Visit to the Garden Club House on Wednesday
(July 28, 2022) The first family to settle at 90 Main Street in 1823 was that of Matthew Crosby, a wealthy whale oil merchant, who had it built for his wife Lydia Coffin and their four children. She died three weeks before the property was completed.
Crosby married Elizabeth Barnard Powell and they had 11 more children. Crosby raised 15 children at home and was known for his commitment to his family and his highly respected business ventures.
Fast forward 199 years and the Federal-style house is just one stop on the 66th Annual Nantucket Garden Club Home and Garden Tour Wednesday.
The walking tour includes five houses and three gardens along Upper Main Street and guides visitors through the long history behind the 18th and 19th century homes. The garden walls of a house were built with cobblestones that once stood in Boston’s historic Charles Street Jail.
“Some of the houses have been restored without regard to what it might cost. They had the wallpaper done exactly like the original house wallpaper,” said Cathy Ward, co-chair of this year’s tour.
Many homes have been maintained or restored to retain their original architecture, including doors, windows, flooring, and trim.
“It’s an incredibly unique situation for people to have access inside these historic homes,” Ward said.
The walking tour will also include tea and homemade cookies in the garden of the Nantucket Historical Association’s Hadwen House, which has been recognized by the Smithsonian Institute as a historic garden.
The tour raises money for the Garden Club’s scholarship program. Scholarships of varying amounts are awarded each year to four Nantucket High School students pursuing studies in ecology, landscape design, environmental studies, or botany.
The mission of the Nantucket Garden Club is to foster interest in and knowledge of gardening, plants, flowers and horticulture and to encourage conservation initiatives on the island, Ward said.
“The club works well with other organizations on the island, for example those concerned with port security, climate change, fertilizer issues and things that affect this island from a conservation perspective” , said tour co-chair Caroline Tucker.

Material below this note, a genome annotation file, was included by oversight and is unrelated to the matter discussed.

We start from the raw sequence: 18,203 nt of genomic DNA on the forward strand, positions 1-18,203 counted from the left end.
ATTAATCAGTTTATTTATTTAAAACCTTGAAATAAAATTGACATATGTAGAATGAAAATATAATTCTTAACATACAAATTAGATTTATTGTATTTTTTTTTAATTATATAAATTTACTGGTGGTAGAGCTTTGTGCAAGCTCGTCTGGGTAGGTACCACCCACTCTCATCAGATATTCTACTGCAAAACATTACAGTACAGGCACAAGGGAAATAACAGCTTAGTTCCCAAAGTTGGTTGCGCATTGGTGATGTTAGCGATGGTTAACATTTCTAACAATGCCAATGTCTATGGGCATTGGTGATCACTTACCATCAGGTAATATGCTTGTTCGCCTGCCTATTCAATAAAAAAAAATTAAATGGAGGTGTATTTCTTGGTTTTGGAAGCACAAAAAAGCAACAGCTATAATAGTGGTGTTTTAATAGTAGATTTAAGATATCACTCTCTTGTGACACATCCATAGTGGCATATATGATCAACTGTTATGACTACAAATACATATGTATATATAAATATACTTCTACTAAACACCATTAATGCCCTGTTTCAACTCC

Money raised from the annual tour is also donated to other non-profit organizations on the island such as the Madaket Land Trust, Maria Mitchell Association, Nantucket Biodiversity Initiative, Nantucket Community Garden, Nantucket Cottage Hospital, Nantucket Land Council and others.
The club maintains the Hadwen House Gardens, the Max Wagner Fountain on Main Street, and several other locations around the island.
It also hosts an event called Art in Bloom, in which the club works with island art galleries. The gallery chooses a work of art and a flower arranger from the club will study it to create a flower arrangement that represents their floral interpretation of the work. It is then displayed in the gallery or outside the gallery to entice customers to enter.
“So much the Garden Club does is help the island’s economy and pollinate so to speak. . . it’s not just a bunch of old ladies getting together for a conference,” Ward said.
The club recently removed the garden from the Saltmarsh Senior Center to replace it with native plants that will survive the rising winter tides. The club also hosts the CommuNity Daffodil Flower Show in April. The annual show invites all members of the community to enter their daffodils the next year.
Nantucket Garden Club House and Garden Walking Tour, 11 a.m. to 4 p.m. Wednesday, August 3. Upper Main Street. Tickets will be available for purchase at any house along the tour and visitors can travel at their own pace and can go to each location in any order. Tickets are also available online at NantucketGardenClub.org.